The Baseball Writers Association of America (BBWAA) has announced that Randy Johnson, Pedro Martinez, John Smoltz, and Craig Biggio have been elected into baseball’s Hall of Fame.
Mike Piazza just missed, coming up 28 votes shy of the 412 needed to get elected.
However, that would have likely been different if the BBWAA didn’t have one arbitrary rule that unnecessarily limits the number of votes some players receive.
With a pool of candidates that was the deepest in recent memory and a Hall of Fame class that will be the largest in 60 years, there is good evidence that voters being limited to just ten votes forced a lot of writers to leave players they deemed worthy off their ballot.
According to Bill Shaikin of the L.A. Times, 51% of the writers voted for ten players and the average ballot included 8.4 votes. Two years ago, just 22% of the ballots had ten names.
A simple bell curve would suggest that if ~280 voters thought there were ten worthy candidates, a large chunk of those voters actually believe there are more than ten worthy candidates and would have voted for more. This suggests that a lot of players who deserved votes didn’t get them because of an arbitrary rule set forth by the BBWAA.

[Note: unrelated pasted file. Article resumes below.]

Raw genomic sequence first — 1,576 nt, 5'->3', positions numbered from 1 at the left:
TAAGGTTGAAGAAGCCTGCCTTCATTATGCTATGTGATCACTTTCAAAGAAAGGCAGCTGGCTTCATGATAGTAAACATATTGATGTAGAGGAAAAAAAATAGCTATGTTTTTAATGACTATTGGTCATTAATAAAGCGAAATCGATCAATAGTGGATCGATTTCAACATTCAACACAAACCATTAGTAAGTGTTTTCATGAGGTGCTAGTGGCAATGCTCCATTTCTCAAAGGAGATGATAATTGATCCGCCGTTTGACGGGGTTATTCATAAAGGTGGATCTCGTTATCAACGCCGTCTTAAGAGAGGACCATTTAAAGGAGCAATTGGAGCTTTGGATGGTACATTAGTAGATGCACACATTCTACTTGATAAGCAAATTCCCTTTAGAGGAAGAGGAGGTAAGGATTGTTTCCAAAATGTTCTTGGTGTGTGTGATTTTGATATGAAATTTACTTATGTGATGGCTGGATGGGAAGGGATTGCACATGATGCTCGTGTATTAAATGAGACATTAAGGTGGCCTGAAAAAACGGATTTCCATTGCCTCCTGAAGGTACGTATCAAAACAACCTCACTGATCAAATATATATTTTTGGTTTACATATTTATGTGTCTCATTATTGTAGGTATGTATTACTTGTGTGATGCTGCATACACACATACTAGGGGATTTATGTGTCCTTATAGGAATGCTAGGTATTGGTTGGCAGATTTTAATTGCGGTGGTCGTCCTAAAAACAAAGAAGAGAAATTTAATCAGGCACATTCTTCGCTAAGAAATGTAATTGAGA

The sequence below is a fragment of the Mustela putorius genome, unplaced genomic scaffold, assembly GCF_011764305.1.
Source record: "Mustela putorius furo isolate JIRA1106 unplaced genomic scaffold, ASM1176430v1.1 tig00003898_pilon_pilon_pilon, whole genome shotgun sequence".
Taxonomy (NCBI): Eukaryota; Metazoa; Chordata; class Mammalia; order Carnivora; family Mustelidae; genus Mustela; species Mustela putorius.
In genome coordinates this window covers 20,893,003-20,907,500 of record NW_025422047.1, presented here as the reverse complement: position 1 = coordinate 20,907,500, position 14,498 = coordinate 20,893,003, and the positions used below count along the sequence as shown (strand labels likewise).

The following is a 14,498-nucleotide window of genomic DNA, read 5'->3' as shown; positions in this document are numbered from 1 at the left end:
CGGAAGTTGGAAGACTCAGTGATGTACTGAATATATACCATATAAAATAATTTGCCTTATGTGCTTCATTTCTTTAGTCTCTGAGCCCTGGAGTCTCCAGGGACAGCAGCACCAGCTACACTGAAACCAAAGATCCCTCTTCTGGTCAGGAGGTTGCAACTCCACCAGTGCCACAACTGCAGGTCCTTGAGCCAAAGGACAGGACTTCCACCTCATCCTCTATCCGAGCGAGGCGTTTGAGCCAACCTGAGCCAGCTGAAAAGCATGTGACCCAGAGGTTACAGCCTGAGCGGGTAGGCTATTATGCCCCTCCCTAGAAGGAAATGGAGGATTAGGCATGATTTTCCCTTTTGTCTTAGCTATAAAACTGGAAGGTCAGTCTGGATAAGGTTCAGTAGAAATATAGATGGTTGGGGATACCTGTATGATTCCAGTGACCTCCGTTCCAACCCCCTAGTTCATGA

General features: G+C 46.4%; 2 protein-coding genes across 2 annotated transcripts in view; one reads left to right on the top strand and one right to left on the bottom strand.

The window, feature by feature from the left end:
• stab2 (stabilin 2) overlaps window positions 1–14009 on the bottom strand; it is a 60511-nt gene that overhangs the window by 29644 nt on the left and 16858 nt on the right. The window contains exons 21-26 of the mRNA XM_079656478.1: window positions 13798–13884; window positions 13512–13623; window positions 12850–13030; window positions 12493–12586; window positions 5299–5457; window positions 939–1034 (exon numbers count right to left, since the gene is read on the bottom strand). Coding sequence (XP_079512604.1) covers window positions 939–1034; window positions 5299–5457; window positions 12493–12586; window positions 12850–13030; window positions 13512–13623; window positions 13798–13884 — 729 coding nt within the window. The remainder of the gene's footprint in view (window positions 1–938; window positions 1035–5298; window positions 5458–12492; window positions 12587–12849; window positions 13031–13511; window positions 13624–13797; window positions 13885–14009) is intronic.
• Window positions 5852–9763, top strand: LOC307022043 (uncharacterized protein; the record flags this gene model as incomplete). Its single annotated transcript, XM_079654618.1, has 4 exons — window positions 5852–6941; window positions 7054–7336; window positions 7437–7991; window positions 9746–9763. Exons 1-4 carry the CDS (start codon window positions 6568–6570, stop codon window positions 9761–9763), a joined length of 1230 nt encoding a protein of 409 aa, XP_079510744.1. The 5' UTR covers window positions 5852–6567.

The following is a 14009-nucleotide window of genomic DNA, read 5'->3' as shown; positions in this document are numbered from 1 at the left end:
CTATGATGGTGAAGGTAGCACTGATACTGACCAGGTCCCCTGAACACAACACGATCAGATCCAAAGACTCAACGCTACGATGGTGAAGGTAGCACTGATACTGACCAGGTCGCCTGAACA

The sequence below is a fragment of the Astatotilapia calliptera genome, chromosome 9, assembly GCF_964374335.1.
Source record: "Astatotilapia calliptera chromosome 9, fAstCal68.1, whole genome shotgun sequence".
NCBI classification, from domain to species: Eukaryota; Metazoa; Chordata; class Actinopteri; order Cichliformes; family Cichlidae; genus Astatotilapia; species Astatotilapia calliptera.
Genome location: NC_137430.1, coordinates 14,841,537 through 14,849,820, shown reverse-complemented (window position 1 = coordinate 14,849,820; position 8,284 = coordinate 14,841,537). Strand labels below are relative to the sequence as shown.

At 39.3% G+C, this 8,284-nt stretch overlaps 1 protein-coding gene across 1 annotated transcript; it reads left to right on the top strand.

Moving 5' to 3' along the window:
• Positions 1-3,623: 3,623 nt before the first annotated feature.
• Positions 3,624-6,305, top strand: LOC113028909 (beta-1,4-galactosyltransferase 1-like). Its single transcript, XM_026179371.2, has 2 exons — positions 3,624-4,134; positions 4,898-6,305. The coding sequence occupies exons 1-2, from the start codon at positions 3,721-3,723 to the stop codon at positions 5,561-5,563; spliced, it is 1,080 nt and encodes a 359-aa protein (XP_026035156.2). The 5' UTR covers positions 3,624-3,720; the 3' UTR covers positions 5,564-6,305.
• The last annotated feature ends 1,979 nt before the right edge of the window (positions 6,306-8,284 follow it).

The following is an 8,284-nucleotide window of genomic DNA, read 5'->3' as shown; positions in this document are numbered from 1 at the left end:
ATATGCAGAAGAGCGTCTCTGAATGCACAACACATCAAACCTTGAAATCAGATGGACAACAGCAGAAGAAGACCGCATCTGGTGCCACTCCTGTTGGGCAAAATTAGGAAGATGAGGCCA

At least one writer has already come forward and confirmed this. Hall of Fame voter Steve Popper says he wanted to vote for Tim Raines but did not because of the 10-vote limit. Raines was named on 55.0% of the votes.
On the Hall of Fame questions – the 10-play limit is why there are some no votes for players we’d all like to vote for (Raines for me)…
— Steve Popper (@StevePopper) January 7, 2015
Another consequence of the arbitrary 10-vote limit is that many fans feel outraged when some players like Randy Johnson (named on 97.3% of ballots) or Pedro Martinez (91.1%) are not named on every ballot despite careers that would appear to be Hall of Fame locks.
One reason for this is the feeling by some voters that only the so-called “immortals” should be elected in their first year of eligibility.
However, there is also the feeling that some voters leave sure-things off their ballot so that they have more votes for other players who may be borderline candidates. This is once again a result of the 10-vote limit which keeps voters from naming every player they feel is Hall worthy.
So, the solution is to eliminate the maximum number of votes and just let the voters decide how many players are worthy of induction. If that would have happened this year, Piazza would probably be on his way to Cooperstown.
We’ve reached out to the BBWAA for comment.
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